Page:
-end-
Contact information for
Dr. James J. DiNicolantonio, PharmD
Cardiovascular Research Scientist
Saint Luke's Mid America Heart Institute

Webpage: http://www.saintlukeshealthsystem.org/dinicolantonio
Research: https://www.researchgate.net/profile/James_Dinicolantonio
Twitter: https://twitter.com/jjdinicol

The original paper and corresponding commentary may be found at : http://www.sciencedirect.com/science/article/pii/S0033062015300256

Article details

"The Evidence for Saturated Fat and for Sugar Related to Coronary Heart Disease" James J. DiNicolantonio, Sean C. Lucan, James H. O'Keefe (DOI: doi:10.1016/j.pcad.2015.11.006), in press Progress in Cardiovascular Diseases, published by Elsevier.

Full text of the research paper is available to credentialed journalists upon request, contact newsroom@elsevier.com

About Saint Luke's Mid America Heart Institute

Saint Luke's Mid America Heart Institute, a member of Saint Luke's Health System and a teaching affiliate of the University of Missouri-Kansas City, is one of the preeminent cardiovascular programs in the country. Its legacy of innovation began more than 25 years ago when it opened as the nation's first heart hospital. Since then, the Heart Institute has earned a world-wide reputation for excellence in the treatment of heart disease, including interventional cardiology, cardiovascular surgery, imaging, heart failure, transplant, heart disease prevention, women's heart disease, electrophysiology, outcomes research, and health economics. With more than 50 full-time board-certified cardiovascular specialists on staff, the Heart Institute offers one of the largest heart failure/heart transplant programs in the country, has the largest experience with transcatheter aortic valve replacement in the Midwest, and is a global teaching site for the newest approaches to opening challenging blocked arteries using minimally invasive techniques.

Elsevier

Related Fatty Acids Articles:

Efficiently producing fatty acids and biofuels from glucose
Researchers have presented a new strategy for efficiently producing fatty acids and biofuels that can transform glucose and oleaginous microorganisms into microbial diesel fuel, with one-step direct fermentative production.
Omega-3 fatty acids tied to fewer childhood asthma symptoms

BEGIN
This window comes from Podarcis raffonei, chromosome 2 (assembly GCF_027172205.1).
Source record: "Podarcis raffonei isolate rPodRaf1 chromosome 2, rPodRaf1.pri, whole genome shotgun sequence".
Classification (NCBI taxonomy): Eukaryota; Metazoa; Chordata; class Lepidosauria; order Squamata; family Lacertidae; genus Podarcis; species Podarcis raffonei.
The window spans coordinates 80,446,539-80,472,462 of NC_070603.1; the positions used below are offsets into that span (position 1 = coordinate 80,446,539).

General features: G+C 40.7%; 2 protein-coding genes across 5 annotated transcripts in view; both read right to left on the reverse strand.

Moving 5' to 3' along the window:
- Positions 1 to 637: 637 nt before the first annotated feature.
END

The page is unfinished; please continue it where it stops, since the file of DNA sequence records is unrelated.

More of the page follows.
A six-month study of children from Baltimore City by Johns Hopkins Medicine researchers has added to evidence that having more omega-3 fatty acids in the diet results in fewer asthma symptoms triggered by indoor air pollution.
Could omega-3 fatty acids help prevent miscarriages?
A new study in mice reveals that omega-3s, a type of fat found in fish oil, reduces fetal and neonatal deaths, suggesting they could prevent some miscarriages in women.
Researchers reveal prostate tumors 'fed' by fatty acids
An international multidisciplinary study initiated by Melbourne scientists has shown a link between prostate cancer and the uptake of fatty acids by cancer cells.
A hidden route for fatty acids can make cancers resistant to therapy
Researchers from the lab of Prof. Sarah-Maria Fendt at the VIB-KU Leuven Center for Cancer Biology now demonstrate that certain tumor cells use an alternative -- previously unexplored -- pathway to produce fatty acids.
Sunscreen and cosmetics compound may harm coral by altering fatty acids
Although sunscreen is critical for preventing sunburns and skin cancer, some of its ingredients are not so beneficial to ocean-dwelling creatures.
New Parkinson's disease drug target revealed through study of fatty acids
A new study led by investigators from Brigham and Women's Hospital and Harvard Medical School has provided insights into the role of fatty acids and suggests that inhibiting a specific enzyme can protect against neurotoxicity.
Omega 3 fatty acids found in seafood linked to healthy aging
Higher blood levels of omega 3 fatty acids found in seafood are associated with a higher likelihood of healthy ageing among older adults, finds a US study published by The BMJ today.
Fatty acids can slow down an overheated immune system
The STING protein is normally an important part of our immune system, but in some autoimmune diseases it is itself the source of the disease.
International team makes rare discovery of new fatty acids
Decades after scientists discovered hundreds of different fatty acids in vegetable oils, two that had managed to elude detection have finally revealed themselves to a team led by the University of Nebraska-Lincoln and Huazhong Agricultural University in China.
More Fatty Acids News and Fatty Acids Current Events

Top Science Podcasts

We have hand picked the top science podcasts of 2019.
Now Playing: TED Radio Hour

Risk
Why do we revere risk-takers, even when their actions terrify us? Why are some better at taking risks than others? This hour, TED speakers explore the alluring, dangerous, and calculated sides of risk. Guests include professional rock climber Alex Honnold, economist Mariana Mazzucato, psychology researcher Kashfia Rahman, structural engineer and bridge designer Ian Firth, and risk intelligence expert Dylan Evans.
Now Playing: Science for the People

#541 Wayfinding
These days when we want to know where we are or how to get where we want to go, most of us will pull out a smart phone with a built-in GPS and map app. Some of us old timers might still use an old school paper map from time to time. But we didn't always used to lean so heavily on maps and technology, and in some remote places of the world some people still navigate and wayfind their way without the aid of these tools... and in some cases do better without them. This week, host Rachelle Saunders...
Now Playing: Radiolab

Dolly Parton's America: Neon Moss
Today on Radiolab, we're bringing you the fourth episode of Jad's special series, Dolly Parton's America. In this episode, Jad goes back up the mountain to visit Dolly's actual Tennessee mountain home, where she tells stories about her first trips out of the holler. Back on the mountaintop, standing under the rain by the Little Pigeon River, the trip triggers memories of Jad's first visit to his father's childhood home, and opens the gateway to dizzying stories of music and migration. Support Radiolab today at Radiolab.org/donate.